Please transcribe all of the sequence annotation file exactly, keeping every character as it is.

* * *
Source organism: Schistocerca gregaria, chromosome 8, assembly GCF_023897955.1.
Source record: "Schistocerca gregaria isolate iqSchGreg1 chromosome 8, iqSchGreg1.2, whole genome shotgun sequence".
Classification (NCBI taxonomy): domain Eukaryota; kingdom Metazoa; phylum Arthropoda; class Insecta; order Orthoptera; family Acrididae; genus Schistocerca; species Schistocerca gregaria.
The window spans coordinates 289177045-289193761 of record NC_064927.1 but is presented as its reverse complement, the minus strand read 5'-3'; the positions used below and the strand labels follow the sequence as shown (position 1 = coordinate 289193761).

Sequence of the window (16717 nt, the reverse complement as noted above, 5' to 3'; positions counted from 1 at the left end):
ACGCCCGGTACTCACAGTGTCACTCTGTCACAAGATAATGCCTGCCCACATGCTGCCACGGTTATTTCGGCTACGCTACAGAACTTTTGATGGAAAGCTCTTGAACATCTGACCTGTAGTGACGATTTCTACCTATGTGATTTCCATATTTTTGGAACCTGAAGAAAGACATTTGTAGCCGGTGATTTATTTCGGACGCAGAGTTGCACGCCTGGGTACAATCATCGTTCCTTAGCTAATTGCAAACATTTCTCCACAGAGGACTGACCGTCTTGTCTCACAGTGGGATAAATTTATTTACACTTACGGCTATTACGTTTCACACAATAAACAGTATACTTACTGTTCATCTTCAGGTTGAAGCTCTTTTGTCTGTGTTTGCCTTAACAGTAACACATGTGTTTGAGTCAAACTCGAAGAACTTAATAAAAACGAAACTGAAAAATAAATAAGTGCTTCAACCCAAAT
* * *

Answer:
Source organism: Schistocerca gregaria, chromosome 8, assembly GCF_023897955.1.
Source record: "Schistocerca gregaria isolate iqSchGreg1 chromosome 8, iqSchGreg1.2, whole genome shotgun sequence".
Classification (NCBI taxonomy): domain Eukaryota; kingdom Metazoa; phylum Arthropoda; class Insecta; order Orthoptera; family Acrididae; genus Schistocerca; species Schistocerca gregaria.
The window spans coordinates 289177045-289193761 of record NC_064927.1 but is presented as its reverse complement, the minus strand read 5'-3'; the positions used below and the strand labels follow the sequence as shown (position 1 = coordinate 289193761).

Sequence of the window (16717 nt, the reverse complement as noted above, 5' to 3'; positions counted from 1 at the left end):
ACGCCCGGTACTCACAGTGTCACTCTGTCACAAGATAATGCCTGCCCACATGCTGCCACGGTTATTTCGGCTACGCTACAGAACTTTTGATGGAAAGCTCTTGAACATCTGACCTGTAGTGACGATTTCTACCTATGTGATTTCCATATTTTTGGAACCTGAAGAAAGACATTTGTAGCCGGTGATTTATTTCGGACGCAGAGTTGCACGCCTGGGTACAATCATCGTTCCTTAGCTAATTGCAAACATTTCTCCACAGAGGACTGACCGTCTTGTCTCACAGTGGGATAAATTTATTTACACTTACGGCTATTACGTTTCACACAATAAACAGTATACTTACTGTTCATCTTCAGGTTGAAGCTCTTTTGTCTGTGTTTGCCTTAACAGTAACACATGTGTTTGAGTCAAACTCGAAGAACTTAATAAAAACGAAACTGAAAAATAAATAAGTGCTTCAACCCAAAT